Synthetic aperture particle image velocimetry (SAPIV) is a flow field diagnostic technique that provides instantaneous velocimetry information non-intrusively. In SAPIV, particle scattering images are captured from different cameras with camera array configuration. To acquire refocusing images, images are remapped and accumulated in pre-designed remapping planes. During the refocused images, particles that lie in the remapped plane are aligned and appear sharp, whereas particles off this surface are blurred due to parallax between the cameras. During the remapping process, captured images are back-projected to different remapped planes of different depth z within the volume. The projected images from different cameras, which are called remapped images, are merged to generate refocused images at different depth z. We developed a remap method based on the weight coefficient to improve the quality of the reconstructed velocity field. The images captured from the cameras are remapped into different remapped planes by use of homography matrix. The corresponding pixels of the remapped images in the same remapped plane are first added and averaged. The corresponding pixels of the remapped images in the same remapped plane are multiplied and the obtained intensity values act as the weight coefficients of the intensity in the added refocused image stacks. The unfocused speckles can be restrained to a great degree, and the focused particles are retained in the added refocused image stacks. A 16-camera array and a vortex ring field at two adjacent frames are simulated to evaluate the performance of our proposed method. In the simulation, a vortex ring can be clearly seen. An experimental system consisting of 16 cameras was also used to show the capability of our improved remap method. The results show that the proposed method can effectively restrain the unfocused speckles and reconstruct the velocity field in the flow field.
Flame tomography of chemiluminescence is a necessary combustion diagnostic technique that provides instantaneous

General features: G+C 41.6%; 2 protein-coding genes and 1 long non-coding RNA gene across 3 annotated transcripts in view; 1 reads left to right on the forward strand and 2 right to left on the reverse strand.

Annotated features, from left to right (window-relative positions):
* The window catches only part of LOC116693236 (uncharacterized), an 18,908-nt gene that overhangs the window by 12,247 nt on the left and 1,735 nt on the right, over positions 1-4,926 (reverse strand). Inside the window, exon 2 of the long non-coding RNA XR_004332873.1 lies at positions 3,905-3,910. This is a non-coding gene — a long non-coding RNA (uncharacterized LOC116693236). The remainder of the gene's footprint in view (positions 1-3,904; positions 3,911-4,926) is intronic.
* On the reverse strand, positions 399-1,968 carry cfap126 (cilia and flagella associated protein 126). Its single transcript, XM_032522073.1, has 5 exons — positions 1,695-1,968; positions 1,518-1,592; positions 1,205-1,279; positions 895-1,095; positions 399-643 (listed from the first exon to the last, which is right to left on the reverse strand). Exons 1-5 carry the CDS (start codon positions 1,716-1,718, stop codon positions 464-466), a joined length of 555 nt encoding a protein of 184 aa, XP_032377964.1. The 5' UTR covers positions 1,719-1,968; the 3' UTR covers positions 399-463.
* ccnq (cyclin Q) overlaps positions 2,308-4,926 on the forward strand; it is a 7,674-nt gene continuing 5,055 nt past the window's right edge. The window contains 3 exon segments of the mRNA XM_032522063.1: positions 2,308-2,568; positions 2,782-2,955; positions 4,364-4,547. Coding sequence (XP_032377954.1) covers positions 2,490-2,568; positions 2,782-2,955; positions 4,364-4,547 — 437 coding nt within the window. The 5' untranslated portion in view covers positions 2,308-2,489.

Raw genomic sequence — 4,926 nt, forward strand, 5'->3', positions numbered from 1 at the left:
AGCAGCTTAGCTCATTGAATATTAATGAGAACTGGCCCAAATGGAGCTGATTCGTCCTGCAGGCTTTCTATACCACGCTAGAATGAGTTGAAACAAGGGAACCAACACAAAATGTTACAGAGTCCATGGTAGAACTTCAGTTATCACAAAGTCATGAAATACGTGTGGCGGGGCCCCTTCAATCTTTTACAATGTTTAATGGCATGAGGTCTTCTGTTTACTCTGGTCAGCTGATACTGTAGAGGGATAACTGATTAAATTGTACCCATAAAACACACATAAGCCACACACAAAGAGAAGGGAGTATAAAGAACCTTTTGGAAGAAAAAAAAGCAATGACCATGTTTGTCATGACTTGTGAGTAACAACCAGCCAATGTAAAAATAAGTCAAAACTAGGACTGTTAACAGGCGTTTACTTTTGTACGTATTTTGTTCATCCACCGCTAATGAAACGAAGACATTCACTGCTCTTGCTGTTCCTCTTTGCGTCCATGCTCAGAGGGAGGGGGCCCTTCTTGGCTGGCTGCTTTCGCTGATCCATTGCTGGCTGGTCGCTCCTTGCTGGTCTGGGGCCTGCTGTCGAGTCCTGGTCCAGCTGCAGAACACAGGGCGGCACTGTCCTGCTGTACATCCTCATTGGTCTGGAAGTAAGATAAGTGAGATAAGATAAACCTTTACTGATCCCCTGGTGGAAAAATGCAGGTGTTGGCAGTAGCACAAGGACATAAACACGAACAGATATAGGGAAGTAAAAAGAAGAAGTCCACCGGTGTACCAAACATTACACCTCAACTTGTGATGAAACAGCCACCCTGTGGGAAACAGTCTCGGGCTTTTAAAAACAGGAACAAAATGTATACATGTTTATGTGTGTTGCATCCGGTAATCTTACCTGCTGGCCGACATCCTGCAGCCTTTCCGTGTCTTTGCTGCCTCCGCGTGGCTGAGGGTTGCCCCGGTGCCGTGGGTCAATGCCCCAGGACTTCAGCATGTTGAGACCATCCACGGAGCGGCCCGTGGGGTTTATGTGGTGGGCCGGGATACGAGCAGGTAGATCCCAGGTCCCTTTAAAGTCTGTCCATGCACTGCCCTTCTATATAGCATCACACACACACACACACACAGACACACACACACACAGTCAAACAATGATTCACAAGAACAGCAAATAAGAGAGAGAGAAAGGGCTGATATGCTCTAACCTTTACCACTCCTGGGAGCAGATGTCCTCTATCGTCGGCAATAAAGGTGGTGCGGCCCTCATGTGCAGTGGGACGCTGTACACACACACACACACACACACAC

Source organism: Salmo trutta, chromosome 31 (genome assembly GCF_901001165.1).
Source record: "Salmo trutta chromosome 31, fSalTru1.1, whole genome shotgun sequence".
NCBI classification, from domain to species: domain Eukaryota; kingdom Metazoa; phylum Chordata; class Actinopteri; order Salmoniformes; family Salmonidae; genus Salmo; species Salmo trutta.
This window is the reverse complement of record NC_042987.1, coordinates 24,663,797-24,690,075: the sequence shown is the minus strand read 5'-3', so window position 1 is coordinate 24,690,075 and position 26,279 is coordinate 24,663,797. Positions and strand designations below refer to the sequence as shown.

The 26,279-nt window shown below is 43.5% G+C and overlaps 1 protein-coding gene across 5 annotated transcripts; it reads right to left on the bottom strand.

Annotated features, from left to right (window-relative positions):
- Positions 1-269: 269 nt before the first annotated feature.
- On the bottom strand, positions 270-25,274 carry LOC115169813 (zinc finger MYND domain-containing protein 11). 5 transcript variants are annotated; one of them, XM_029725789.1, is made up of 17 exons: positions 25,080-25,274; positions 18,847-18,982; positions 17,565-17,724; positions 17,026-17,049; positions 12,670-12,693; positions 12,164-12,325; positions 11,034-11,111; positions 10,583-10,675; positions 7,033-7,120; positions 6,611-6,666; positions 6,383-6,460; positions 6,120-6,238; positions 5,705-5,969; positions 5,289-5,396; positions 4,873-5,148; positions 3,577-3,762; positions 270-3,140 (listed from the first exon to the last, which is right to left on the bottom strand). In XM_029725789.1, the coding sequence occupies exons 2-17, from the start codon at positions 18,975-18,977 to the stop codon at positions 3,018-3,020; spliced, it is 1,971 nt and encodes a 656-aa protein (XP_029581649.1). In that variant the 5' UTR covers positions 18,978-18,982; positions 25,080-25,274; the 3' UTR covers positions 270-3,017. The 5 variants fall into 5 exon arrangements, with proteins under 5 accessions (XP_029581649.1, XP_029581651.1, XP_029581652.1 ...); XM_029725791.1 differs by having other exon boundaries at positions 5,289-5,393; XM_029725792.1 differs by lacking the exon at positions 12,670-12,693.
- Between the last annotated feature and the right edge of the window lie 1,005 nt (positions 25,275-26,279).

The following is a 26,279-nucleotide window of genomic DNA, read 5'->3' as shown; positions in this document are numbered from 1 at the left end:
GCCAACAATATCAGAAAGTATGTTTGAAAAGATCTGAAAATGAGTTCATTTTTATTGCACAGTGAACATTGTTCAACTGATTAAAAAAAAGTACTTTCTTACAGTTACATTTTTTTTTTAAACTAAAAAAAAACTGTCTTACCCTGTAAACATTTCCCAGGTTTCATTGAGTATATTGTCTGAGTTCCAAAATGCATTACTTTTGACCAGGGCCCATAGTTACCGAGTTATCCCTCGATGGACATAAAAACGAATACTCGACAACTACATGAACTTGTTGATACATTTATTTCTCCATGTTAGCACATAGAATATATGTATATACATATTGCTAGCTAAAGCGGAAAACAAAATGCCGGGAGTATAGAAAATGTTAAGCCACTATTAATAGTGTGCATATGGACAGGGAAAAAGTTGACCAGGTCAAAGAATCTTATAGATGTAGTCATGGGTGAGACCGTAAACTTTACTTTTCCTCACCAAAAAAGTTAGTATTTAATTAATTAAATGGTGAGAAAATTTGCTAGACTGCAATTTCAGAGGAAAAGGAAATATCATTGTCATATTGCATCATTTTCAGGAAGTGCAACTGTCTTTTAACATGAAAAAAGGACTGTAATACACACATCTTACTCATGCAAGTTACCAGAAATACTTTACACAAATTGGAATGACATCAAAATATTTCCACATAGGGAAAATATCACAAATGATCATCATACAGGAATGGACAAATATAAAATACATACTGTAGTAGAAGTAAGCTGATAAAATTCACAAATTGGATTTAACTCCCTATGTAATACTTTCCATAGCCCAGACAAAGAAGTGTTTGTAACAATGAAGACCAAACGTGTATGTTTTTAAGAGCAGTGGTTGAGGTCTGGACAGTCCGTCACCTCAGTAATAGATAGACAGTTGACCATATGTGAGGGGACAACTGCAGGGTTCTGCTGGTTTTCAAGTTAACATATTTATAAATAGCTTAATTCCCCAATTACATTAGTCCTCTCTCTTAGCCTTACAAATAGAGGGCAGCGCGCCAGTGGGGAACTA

3D information on flame structure and excited species concentrations. However, in most research, the simplification of
calculation model of weight coefficient based on lens imaging theory always causes information missing, which
influences the result of further reconstructions. In this work, an improved calculation model is presented to determine
the weight coefficient by the intersection areas of the blurry circle with the square pixels, which is more appropriate to
the practical imaging process. The numerical simulation quantitatively evaluates the performance of the improved
calculation method. Furthermore, a flame chemiluminescence tomography system consisting of 12 cameras was
established to reconstruct 3D structure of instantaneous non-axisymmetric propane flame. Both numerical simulating
estimations and experiments illustrate the feasibility of the improved calculation model in combustion diagnostic.
Image deblurring is a fundamental problem in image processing. Conventional methods often deal with the degraded image as a whole while ignoring that an image contains two different components: cartoon and texture. Recently, total variation (TV) based image decomposition methods are introduced into image deblurring problem. However, these methods often suffer from the well-known stair-casing effects of TV. In this paper, a new cartoon -texture based sparsity regularization method is proposed for non-blind image deblurring. Based on image decomposition, it respectively regularizes the cartoon with a combined term including framelet-domain-based sparse prior and a quadratic regularization and the texture with the sparsity of discrete cosine transform domain. Then an adaptive alternative split Bregman iteration is proposed to solve the new multi-term sparsity regularization model. Experimental results demonstrate that our method can recover both cartoon and texture of images simultaneously, and therefore can improve the visual effect, the PSNR and the SSIM of the deblurred image efficiently than TV and the undecomposed methods.